One quarter ago things were expected to get better as 2022 progressed. Now they are battening down the hatches. This has been the strangest cycle I’ve seen in more than two decades of owning and following Micron. The stock is down now below $60 per share in anticipation of demand, and thus pricing, weakness. Nobody knows how long the weakness will last or how bad it will be. This quarter was a record for a company and pricing only declined slightly. The low share price is because the overall tech market is well into bear territory, and because when demand declines in memory, nobody knows where it will stop. I won’t even venture a guess as to what will happen. I’ve been wrong too many times since COVID hit and have no reason to think I’ll be more right in the future. If you want to play the memory cycle, this would typically be too early to start buying. There are usually at least four quarters of pain before things recover. But since the Pandemic hit, history has not applied. Micron is taking action, lowering bit growth and contemplating lower fab utilization to reduce supply growth. They will also grow inventory rather than let pricing collapse. Sadana said something that gave me optimism that cycles will dampen in the future, the fact that most big customers have LTAs with the major DRAM makers. This makes it less likely the overall DRAM industry will overbuild and overshoot demand. This won’t prevent cycles, but it should help to dampen them. As for this cycle, I hope it is short and I hope the recovery matches up with a rebound in equity valuations. I’d still like to be out of my Micron position by the end of calendar 2022, though the odds of that are much lower than they were three months ago. I’ll be closely watching what Samsung and Hynix say in their earnings reports in the next couple weeks.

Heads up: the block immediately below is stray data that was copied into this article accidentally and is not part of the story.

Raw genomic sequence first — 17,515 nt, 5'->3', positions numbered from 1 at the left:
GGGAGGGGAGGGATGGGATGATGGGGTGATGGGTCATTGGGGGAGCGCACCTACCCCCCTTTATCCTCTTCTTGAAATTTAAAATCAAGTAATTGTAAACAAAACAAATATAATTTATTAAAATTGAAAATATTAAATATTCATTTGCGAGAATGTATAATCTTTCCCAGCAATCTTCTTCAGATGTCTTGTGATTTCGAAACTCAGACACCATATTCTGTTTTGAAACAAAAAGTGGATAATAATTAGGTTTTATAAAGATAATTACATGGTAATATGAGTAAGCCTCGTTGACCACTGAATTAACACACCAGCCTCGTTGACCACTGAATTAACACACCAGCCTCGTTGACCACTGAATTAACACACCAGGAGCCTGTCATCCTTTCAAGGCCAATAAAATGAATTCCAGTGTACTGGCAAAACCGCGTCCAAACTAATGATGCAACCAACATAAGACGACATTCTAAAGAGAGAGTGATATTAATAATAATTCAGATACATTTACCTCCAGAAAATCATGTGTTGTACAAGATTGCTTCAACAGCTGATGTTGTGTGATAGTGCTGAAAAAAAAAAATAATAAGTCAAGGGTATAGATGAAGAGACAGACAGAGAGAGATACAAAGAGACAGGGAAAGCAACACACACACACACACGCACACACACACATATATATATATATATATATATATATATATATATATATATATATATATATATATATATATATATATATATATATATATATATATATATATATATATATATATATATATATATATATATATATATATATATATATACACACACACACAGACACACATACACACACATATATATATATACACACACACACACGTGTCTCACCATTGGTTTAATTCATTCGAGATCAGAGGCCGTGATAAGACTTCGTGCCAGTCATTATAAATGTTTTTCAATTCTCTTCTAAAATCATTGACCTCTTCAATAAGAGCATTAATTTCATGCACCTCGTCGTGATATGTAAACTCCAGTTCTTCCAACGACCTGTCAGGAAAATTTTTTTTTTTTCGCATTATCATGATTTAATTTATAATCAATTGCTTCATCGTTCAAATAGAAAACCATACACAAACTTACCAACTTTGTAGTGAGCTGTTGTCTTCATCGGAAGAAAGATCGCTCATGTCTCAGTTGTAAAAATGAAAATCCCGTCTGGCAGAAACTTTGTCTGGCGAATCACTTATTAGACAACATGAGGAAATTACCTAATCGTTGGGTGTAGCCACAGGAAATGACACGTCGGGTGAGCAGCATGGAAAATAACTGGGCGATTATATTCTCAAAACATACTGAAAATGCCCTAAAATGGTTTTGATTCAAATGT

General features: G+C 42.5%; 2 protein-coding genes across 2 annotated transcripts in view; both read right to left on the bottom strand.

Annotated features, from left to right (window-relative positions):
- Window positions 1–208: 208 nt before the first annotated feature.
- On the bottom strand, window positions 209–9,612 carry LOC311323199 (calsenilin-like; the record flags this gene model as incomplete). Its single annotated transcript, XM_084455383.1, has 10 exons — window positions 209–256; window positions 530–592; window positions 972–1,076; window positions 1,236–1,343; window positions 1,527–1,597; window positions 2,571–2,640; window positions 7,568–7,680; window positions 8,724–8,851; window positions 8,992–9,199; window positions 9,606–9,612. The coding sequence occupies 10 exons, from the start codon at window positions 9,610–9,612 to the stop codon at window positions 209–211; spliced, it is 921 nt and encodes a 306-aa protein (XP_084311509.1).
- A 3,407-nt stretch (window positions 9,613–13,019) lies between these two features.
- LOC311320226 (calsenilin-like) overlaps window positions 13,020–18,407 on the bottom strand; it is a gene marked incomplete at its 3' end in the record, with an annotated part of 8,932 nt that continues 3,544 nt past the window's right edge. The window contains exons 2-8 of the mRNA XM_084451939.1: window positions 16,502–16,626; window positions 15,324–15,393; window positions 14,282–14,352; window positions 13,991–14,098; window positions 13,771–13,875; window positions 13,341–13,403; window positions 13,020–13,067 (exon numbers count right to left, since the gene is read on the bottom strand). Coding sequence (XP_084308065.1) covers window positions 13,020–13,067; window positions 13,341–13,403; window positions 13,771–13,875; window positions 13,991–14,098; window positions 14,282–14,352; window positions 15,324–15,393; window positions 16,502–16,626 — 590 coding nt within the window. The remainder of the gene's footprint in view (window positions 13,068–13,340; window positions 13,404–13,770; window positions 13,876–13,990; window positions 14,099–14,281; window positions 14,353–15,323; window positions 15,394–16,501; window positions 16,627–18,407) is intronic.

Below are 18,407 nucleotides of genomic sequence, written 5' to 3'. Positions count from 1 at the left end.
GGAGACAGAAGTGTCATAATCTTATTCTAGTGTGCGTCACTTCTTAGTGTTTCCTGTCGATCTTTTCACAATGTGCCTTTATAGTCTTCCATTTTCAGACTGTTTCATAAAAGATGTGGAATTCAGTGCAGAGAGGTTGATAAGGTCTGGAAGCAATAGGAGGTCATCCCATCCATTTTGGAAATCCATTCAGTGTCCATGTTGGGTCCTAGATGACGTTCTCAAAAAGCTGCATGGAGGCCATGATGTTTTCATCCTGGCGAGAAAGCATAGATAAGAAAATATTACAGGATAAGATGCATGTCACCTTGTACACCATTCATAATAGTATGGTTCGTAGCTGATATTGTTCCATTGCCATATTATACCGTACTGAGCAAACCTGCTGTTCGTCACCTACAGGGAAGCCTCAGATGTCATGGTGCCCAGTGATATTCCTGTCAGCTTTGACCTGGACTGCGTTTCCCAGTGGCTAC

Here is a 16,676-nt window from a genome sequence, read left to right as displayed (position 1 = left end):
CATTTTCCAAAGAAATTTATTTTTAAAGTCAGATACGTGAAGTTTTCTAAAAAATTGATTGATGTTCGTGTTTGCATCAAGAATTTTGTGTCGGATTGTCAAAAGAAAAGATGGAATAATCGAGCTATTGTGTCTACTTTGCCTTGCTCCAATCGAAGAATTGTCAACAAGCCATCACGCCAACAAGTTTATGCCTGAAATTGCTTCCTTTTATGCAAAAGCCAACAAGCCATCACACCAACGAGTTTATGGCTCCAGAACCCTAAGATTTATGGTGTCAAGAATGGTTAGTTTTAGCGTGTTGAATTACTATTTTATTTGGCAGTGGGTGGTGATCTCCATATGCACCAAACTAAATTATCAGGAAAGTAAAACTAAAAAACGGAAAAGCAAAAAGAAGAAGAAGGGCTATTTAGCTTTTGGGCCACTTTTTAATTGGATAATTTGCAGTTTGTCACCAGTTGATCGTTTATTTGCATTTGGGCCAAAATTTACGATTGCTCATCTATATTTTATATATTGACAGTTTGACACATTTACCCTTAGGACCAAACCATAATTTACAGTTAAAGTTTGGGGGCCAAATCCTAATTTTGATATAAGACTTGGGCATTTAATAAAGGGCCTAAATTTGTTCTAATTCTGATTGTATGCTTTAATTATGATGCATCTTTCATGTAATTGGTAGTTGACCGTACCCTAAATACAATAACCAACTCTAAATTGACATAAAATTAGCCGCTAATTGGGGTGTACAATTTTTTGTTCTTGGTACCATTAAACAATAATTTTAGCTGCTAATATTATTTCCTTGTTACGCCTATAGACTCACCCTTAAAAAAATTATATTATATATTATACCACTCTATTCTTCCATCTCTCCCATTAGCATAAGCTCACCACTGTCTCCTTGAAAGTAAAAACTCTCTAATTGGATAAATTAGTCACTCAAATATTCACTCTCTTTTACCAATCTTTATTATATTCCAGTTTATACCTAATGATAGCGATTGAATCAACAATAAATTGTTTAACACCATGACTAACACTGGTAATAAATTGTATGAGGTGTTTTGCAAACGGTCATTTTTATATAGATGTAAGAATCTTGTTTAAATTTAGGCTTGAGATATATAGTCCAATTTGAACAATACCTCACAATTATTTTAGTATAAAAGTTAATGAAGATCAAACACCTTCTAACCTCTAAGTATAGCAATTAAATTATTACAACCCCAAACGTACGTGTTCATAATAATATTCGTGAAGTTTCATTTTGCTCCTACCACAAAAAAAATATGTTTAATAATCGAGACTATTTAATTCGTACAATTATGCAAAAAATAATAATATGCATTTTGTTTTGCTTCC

-S. Hughes (long MU)